Equity markets were led by the NASDAQ this week, which posted gains of 0.8%. Under the surface there was some weakness as the Russell 2000 fell 1.6%. Emerging markets were also soft with a decline of 1.4%. The Bloomberg Barclays Aggregate Bond Index was up 0.7% and posted one of its better weeks this year. The two-year Treasury was up 12 basis points, but longer parts of the curve saw yields fall amid a bull flattener.

We remain in the heart of earnings season, with big tech leading the way. The Russell 1000 Growth Index hit an all-time high this week and brushed off the bearish sentiment that higher rates would lead to underperformance. Tesla is attempting to go parabolic again. Microsoft and Google posted huge upward adjustments to their already massive market caps after better-than-expected earnings.

The big story for the week is in bonds where central banks are revving up the hawkish rhetoric. The Bank of England got the process started a couple weeks ago. Their 2-year government bond yield hit a low of 0.03% in August and peaked out at 0.73% early this month. High Consumer Price Index readings in Australia spooked the market, causing their 3-year government bond yield to go from 0.20% to 1.10% in just five weeks. This is largest move away from the 1-year average, more than 4.5 standard deviations, in at least 20 years. Then, the Bank of Canada announced this week that their balance sheet would stop growing via quantitative easing and hinted at rate hikes in mid-2022. Their 2-year yield also put in close to a 4 standard deviation move higher and is the largest standardized move since at least 1990.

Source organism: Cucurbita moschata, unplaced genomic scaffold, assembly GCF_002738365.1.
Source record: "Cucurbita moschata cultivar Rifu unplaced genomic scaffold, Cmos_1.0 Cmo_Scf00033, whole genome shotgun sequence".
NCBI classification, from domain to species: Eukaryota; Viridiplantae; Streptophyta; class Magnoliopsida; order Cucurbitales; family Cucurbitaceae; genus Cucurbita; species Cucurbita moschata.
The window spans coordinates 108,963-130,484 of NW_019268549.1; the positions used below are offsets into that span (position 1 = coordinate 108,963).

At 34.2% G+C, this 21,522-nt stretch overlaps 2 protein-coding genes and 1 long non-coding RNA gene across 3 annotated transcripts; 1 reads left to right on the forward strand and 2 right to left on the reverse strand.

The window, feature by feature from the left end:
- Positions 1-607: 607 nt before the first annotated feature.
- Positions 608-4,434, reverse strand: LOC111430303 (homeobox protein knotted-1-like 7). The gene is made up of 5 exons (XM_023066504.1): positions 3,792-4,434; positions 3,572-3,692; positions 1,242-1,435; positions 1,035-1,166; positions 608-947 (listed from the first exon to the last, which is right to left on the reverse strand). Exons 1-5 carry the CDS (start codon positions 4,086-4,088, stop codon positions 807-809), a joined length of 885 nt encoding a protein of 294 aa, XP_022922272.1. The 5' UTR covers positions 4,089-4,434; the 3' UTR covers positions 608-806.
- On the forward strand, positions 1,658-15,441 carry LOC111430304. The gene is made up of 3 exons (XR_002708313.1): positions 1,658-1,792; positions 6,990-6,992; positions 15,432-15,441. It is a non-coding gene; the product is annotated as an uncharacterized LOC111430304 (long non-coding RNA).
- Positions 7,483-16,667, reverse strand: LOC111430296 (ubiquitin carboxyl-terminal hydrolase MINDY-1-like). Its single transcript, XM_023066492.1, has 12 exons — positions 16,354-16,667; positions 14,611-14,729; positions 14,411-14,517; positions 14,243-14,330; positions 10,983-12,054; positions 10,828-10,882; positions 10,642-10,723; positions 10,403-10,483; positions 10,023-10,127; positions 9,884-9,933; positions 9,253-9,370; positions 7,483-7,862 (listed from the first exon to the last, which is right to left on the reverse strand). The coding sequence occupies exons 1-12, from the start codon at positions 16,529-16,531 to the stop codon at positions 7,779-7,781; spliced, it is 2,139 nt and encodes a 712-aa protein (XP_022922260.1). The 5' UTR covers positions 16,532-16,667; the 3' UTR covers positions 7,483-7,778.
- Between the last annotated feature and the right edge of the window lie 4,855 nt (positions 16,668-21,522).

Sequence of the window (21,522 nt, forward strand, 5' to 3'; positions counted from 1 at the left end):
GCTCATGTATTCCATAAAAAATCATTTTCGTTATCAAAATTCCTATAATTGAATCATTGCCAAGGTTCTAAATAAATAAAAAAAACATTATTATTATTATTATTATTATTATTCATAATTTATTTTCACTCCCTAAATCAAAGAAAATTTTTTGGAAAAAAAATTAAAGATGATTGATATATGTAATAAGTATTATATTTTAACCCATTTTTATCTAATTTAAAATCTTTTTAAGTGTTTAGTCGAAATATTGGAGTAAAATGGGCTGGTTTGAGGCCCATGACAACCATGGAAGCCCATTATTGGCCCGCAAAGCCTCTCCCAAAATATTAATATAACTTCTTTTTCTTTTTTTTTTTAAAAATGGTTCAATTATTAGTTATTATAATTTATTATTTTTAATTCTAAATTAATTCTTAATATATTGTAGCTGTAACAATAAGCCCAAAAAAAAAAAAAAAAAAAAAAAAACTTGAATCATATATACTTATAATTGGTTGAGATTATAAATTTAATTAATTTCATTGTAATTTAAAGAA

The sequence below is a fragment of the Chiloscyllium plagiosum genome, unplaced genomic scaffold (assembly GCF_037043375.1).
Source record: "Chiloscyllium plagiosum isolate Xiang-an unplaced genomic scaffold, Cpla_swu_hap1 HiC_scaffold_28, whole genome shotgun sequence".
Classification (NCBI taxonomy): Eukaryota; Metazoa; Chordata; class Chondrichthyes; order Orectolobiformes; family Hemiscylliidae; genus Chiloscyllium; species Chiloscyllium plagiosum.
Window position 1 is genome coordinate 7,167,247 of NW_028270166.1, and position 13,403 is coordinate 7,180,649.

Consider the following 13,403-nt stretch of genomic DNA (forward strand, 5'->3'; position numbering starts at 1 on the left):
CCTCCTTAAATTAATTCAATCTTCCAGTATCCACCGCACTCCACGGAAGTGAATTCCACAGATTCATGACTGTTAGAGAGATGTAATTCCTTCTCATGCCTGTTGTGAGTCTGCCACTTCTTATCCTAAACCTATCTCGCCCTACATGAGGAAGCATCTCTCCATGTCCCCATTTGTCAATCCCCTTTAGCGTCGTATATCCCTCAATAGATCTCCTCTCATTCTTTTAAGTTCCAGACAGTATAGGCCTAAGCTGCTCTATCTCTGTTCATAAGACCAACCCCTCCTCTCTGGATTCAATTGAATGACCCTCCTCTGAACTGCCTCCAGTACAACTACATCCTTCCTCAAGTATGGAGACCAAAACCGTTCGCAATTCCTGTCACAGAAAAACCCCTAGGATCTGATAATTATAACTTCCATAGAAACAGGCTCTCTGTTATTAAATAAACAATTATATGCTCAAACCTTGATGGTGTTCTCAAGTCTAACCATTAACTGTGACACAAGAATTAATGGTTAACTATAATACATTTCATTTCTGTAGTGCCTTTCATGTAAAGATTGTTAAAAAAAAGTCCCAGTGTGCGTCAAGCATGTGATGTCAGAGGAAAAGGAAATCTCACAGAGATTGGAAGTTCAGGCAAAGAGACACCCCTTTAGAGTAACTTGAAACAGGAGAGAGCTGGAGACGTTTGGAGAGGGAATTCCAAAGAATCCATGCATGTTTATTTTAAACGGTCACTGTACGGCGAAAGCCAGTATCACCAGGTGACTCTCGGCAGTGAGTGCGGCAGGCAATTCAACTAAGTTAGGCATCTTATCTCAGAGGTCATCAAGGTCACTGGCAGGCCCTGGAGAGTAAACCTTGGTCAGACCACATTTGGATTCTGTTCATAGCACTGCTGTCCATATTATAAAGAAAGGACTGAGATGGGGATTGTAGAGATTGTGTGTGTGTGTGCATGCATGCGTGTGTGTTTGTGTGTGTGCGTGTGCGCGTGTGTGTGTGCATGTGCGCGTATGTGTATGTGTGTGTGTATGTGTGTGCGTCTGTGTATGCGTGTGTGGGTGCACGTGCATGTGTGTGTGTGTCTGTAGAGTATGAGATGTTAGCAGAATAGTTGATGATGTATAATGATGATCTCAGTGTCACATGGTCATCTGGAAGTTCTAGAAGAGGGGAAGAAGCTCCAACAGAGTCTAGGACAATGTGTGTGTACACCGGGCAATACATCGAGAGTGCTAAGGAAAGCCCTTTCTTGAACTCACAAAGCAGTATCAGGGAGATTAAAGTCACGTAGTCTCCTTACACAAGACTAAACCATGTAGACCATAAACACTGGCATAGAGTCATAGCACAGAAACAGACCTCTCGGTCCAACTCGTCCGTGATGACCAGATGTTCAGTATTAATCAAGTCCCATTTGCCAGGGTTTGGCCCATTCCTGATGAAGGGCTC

In the United States, the market has priced in two full rate hikes by the end of 2022. Moving up rate hikes with an accelerating economy is not necessarily something to be feared. However, we are at the opposite end of the spectrum with growth estimates in a sharp decline. The small business outlook regarding general business conditions as measured by the National Federation of Independent Business is at one of the lowest readings on record. The same goes for consumer expectations. The prospect of global central banks hiking rates against decelerating growth is a recipe for long duration government bonds to fall in yield. Unless inflation starts falling immediately, the Federal Reserve is going to be boxed in to deciding whether to fight inflation or make a dovish pivot with inflation at multi-decade highs.

Source: BTC Capital Management, Bloomberg LP, Ibbotson Associates, FactSet, Refinitiv.
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Justin Carley, CFA, FLMI, Managing Director II

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